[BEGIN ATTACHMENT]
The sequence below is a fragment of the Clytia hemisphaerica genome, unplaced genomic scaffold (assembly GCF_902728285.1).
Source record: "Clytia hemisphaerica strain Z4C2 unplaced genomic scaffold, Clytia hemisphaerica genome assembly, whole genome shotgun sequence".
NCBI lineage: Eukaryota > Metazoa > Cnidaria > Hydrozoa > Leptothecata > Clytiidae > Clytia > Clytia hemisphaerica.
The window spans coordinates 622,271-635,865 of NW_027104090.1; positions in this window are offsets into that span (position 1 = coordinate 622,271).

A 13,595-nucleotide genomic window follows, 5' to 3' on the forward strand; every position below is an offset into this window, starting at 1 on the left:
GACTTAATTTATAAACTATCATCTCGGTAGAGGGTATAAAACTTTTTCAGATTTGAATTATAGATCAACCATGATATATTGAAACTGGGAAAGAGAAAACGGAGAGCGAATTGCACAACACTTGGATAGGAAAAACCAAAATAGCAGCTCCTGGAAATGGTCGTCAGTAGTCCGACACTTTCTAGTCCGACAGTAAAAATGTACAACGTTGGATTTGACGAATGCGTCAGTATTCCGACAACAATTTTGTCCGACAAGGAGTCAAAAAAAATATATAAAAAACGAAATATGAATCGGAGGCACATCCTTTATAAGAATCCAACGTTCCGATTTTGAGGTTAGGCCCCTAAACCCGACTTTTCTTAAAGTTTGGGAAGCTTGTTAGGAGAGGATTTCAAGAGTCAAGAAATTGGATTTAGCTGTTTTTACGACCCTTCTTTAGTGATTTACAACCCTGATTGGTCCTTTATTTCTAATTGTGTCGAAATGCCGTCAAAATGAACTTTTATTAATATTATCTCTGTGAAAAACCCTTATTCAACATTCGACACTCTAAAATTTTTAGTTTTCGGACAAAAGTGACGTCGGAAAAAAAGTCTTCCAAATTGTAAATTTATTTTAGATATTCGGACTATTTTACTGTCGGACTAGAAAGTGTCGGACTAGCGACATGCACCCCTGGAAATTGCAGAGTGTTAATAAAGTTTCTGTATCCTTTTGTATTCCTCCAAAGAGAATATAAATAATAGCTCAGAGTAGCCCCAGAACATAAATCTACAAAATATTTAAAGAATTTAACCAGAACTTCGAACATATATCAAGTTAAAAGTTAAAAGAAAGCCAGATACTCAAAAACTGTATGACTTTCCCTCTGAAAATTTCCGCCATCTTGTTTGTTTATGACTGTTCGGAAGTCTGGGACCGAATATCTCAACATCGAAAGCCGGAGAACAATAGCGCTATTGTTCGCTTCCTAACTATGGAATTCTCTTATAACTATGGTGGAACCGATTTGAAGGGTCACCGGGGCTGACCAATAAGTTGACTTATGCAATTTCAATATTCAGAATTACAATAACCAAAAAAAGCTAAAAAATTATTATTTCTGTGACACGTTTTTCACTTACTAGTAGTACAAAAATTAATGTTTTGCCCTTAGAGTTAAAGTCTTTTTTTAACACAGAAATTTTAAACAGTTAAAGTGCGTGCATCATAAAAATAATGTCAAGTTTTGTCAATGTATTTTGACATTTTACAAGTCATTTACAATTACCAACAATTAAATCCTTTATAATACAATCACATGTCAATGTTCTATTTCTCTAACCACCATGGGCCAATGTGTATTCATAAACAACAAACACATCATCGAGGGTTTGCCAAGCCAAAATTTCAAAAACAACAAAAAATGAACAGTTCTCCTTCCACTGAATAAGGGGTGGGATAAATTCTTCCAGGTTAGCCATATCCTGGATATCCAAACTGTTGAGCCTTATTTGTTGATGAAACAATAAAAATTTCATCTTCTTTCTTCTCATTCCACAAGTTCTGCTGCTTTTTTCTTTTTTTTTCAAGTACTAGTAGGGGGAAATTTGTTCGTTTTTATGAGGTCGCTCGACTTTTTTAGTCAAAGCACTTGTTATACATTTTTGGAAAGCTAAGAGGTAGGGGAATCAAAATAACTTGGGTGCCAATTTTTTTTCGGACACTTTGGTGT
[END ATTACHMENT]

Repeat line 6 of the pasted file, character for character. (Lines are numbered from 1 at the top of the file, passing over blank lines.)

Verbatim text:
GACTTAATTTATAAACTATCATCTCGGTAGAGGGTATAAAACTTTTTCAGATTTGAATTATAGATCAACCATGATATATTGAAACTGGGAAAGAGAAAACGGAGAGCGAATTGCACAACACTTGGATAGGAAAAACCAAAATAGCAGCTCCTGGAAATGGTCGTCAGTAGTCCGACACTTTCTAGTCCGACAGTAAAAATGTACAACGTTGGATTTGACGAATGCGTCAGTATTCCGACAACAATTTTGTCCGACAAGGAGTCAAAAAAAATATATAAAAAACGAAATATGAATCGGAGGCACATCCTTTATAAGAATCCAACGTTCCGATTTTGAGGTTAGGCCCCTAAACCCGACTTTTCTTAAAGTTTGGGAAGCTTGTTAGGAGAGGATTTCAAGAGTCAAGAAATTGGATTTAGCTGTTTTTACGACCCTTCTTTAGTGATTTACAACCCTGATTGGTCCTTTATTTCTAATTGTGTCGAAATGCCGTCAAAATGAACTTTTATTAATATTATCTCTGTGAAAAACCCTTATTCAACATTCGACACTCTAAAATTTTTAGTTTTCGGACAAAAGTGACGTCGGAAAAAAAGTCTTCCAAATTGTAAATTTATTTTAGATATTCGGACTATTTTACTGTCGGACTAGAAAGTGTCGGACTAGCGACATGCACCCCTGGAAATTGCAGAGTGTTAATAAAGTTTCTGTATCCTTTTGTATTCCTCCAAAGAGAATATAAATAATAGCTCAGAGTAGCCCCAGAACATAAATCTACAAAATATTTAAAGAATTTAACCAGAACTTCGAACATATATCAAGTTAAAAGTTAAAAGAAAGCCAGATACTCAAAAACTGTATGACTTTCCCTCTGAAAATTTCCGCCATCTTGTTTGTTTATGACTGTTCGGAAGTCTGGGACCGAATATCTCAACATCGAAAGCCGGAGAACAATAGCGCTATTGTTCGCTTCCTAACTATGGAATTCTCTTATAACTATGGTGGAACCGATTTGAAGGGTCACCGGGGCTGACCAATAAGTTGACTTATGCAATTTCAATATTCAGAATTACAATAACCAAAAAAAGCTAAAAAATTATTATTTCTGTGACACGTTTTTCACTTACTAGTAGTACAAAAATTAATGTTTTGCCCTTAGAGTTAAAGTCTTTTTTTAACACAGAAATTTTAAACAGTTAAAGTGCGTGCATCATAAAAATAATGTCAAGTTTTGTCAATGTATTTTGACATTTTACAAGTCATTTACAATTACCAACAATTAAATCCTTTATAATACAATCACATGTCAATGTTCTATTTCTCTAACCACCATGGGCCAATGTGTATTCATAAACAACAAACACATCATCGAGGGTTTGCCAAGCCAAAATTTCAAAAACAACAAAAAATGAACAGTTCTCCTTCCACTGAATAAGGGGTGGGATAAATTCTTCCAGGTTAGCCATATCCTGGATATCCAAACTGTTGAGCCTTATTTGTTGATGAAACAATAAAAATTTCATCTTCTTTCTTCTCATTCCACAAGTTCTGCTGCTTTTTTCTTTTTTTTTCAAGTACTAGTAGGGGGAAATTTGTTCGTTTTTATGAGGTCGCTCGACTTTTTTAGTCAAAGCACTTGTTATACATTTTTGGAAAGCTAAGAGGTAGGGGAATCAAAATAACTTGGGTGCCAATTTTTTTTCGGACACTTTGGTGT